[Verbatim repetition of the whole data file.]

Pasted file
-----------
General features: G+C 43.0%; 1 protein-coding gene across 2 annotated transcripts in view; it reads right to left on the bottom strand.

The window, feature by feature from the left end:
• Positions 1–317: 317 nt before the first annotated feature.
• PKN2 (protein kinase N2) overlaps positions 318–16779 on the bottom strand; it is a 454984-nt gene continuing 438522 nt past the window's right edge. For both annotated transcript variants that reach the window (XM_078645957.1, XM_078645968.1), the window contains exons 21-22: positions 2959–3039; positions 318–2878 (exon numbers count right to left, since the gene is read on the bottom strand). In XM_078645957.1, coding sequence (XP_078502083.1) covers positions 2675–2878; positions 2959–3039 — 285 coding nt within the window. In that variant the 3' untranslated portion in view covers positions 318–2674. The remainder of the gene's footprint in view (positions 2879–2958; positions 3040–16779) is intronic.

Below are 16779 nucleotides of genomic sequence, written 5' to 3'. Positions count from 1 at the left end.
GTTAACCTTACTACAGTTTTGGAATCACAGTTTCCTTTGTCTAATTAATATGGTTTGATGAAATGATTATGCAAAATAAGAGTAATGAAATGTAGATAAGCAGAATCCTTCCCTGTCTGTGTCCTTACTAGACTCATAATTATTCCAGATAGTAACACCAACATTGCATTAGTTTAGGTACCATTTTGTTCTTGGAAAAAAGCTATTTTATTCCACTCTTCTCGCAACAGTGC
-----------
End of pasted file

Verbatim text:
General features: G+C 43.0%; 1 protein-coding gene across 2 annotated transcripts in view; it reads right to left on the bottom strand.

The window, feature by feature from the left end:
• Positions 1–317: 317 nt before the first annotated feature.
• PKN2 (protein kinase N2) overlaps positions 318–16779 on the bottom strand; it is a 454984-nt gene continuing 438522 nt past the window's right edge. For both annotated transcript variants that reach the window (XM_078645957.1, XM_078645968.1), the window contains exons 21-22: positions 2959–3039; positions 318–2878 (exon numbers count right to left, since the gene is read on the bottom strand). In XM_078645957.1, coding sequence (XP_078502083.1) covers positions 2675–2878; positions 2959–3039 — 285 coding nt within the window. In that variant the 3' untranslated portion in view covers positions 318–2674. The remainder of the gene's footprint in view (positions 2879–2958; positions 3040–16779) is intronic.

Below are 16779 nucleotides of genomic sequence, written 5' to 3'. Positions count from 1 at the left end.
GTTAACCTTACTACAGTTTTGGAATCACAGTTTCCTTTGTCTAATTAATATGGTTTGATGAAATGATTATGCAAAATAAGAGTAATGAAATGTAGATAAGCAGAATCCTTCCCTGTCTGTGTCCTTACTAGACTCATAATTATTCCAGATAGTAACACCAACATTGCATTAGTTTAGGTACCATTTTGTTCTTGGAAAAAAGCTATTTTATTCCACTCTTCTCGCAACAGTGC